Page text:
The Clearing House on Defence Education conference was held this year in Budapest. The high profile conference, which has been held for the eights time, was co-organized by the Hungarian Ministry of Defence, the Defence Education Enhancement Programme (DEEP), the Partnership for Peace Consortium of Defense Academies, the Security Studies Institute, and last but not least the National University of Public Service (NUPS).
“The aim of today’s discussion is to talk about the reform of military and defence education”, stated György Rábai in his opening remarks. According to Mr. Rábai, the Head of Defence Policy Section of the Hungarian Ministry of Defence, NATO has to face numerous threats. Although there is stability in Europe, it is threatened by outside factors, such as migration and terrorism. “The security sectors has to be revised, we need more, highly trained soldiers and further dialogues on these matters”, explained Mr. Rábai.
Marc Di Paolo, Director of Defense Institution and Capacity Building at NATO, further underlined the diversity of challenges. “for a long time, NATO had one adversary, but that changed in the 1990’s”, stated he. Nowadays, it is hard to determine our opponents exactly, when we face such challenges as terrorism, migration, cyber-attacks, or the spread of weapons of mass destruction. “It is vital, that these issues may be discussed more and more”, the director concluded.
“Challenges have to be answered with cooperation”, said Biatrice Cretulescu, defence advisor to the Romanian delegation to NATO, while also stressing that national capacity building, education and training all have to be strengthened.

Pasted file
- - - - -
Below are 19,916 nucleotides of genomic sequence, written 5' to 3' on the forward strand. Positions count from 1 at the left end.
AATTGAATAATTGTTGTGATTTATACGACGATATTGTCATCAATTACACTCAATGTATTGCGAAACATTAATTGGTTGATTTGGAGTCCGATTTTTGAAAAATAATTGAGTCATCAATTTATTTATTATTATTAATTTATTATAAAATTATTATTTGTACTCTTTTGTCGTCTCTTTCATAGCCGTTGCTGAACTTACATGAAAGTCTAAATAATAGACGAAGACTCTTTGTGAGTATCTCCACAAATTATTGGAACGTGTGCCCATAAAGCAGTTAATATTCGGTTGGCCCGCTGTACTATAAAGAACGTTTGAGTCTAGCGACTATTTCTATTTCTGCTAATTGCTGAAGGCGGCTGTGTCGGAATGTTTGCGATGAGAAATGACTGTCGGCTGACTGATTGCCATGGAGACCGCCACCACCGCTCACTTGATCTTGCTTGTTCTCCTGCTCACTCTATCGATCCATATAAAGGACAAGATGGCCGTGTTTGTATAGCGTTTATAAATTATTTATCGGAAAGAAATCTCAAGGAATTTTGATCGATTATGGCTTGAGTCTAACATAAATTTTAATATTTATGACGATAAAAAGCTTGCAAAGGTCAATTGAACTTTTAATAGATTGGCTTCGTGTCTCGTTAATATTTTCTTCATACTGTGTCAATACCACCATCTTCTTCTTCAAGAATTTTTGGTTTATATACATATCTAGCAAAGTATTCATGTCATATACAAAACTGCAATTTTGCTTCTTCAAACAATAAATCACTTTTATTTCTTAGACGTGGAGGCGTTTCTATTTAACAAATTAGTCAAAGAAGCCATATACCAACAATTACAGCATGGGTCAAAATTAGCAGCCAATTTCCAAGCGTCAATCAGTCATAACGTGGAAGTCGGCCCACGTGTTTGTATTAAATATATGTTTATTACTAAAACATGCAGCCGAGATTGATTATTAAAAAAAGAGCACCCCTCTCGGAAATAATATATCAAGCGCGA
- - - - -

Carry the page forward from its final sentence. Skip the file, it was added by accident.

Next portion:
Alan Stolberg, coordinator of the PfP Consortium, talked about the establishment and the roles of the Defense Education Enhancement Program (DEEP). The idea comes from Brussels, where they decided to tighten cooperation in the field of defence education. “Every teacher has to be trained before we entrust them with students”, said Mr. Stolberg. The programme’s central aim is to support the reform and development of military education institutions in every partner state. There are three main functions in the programme: help provided for the partners, transferring suitable teaching methods, and supporting education institutions in becoming successful. Naturally, all this has been preceded and made possible by expert consultations and long planning.
The three-day event continued with many panel discussions placing the most urgent problems under scrutineering. Presentations focused on Serbia, North-Macedonia, Bosnia and Herzegovina, Mongolia, Kazakhstan, Uzbekistan, Moldova and the MENA countries.